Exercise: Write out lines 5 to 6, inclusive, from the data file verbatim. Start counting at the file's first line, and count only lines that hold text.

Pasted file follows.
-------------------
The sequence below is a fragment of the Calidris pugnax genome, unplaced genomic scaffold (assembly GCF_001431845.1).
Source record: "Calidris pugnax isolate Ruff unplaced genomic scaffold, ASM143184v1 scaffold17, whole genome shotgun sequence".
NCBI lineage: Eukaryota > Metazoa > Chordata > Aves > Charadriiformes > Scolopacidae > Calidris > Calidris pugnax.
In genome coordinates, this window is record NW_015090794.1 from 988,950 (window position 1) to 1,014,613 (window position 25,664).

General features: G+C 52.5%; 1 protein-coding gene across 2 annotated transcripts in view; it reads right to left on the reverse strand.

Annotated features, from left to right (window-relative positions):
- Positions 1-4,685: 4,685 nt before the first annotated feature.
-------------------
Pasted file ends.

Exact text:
General features: G+C 52.5%; 1 protein-coding gene across 2 annotated transcripts in view; it reads right to left on the reverse strand.

Annotated features, from left to right (window-relative positions):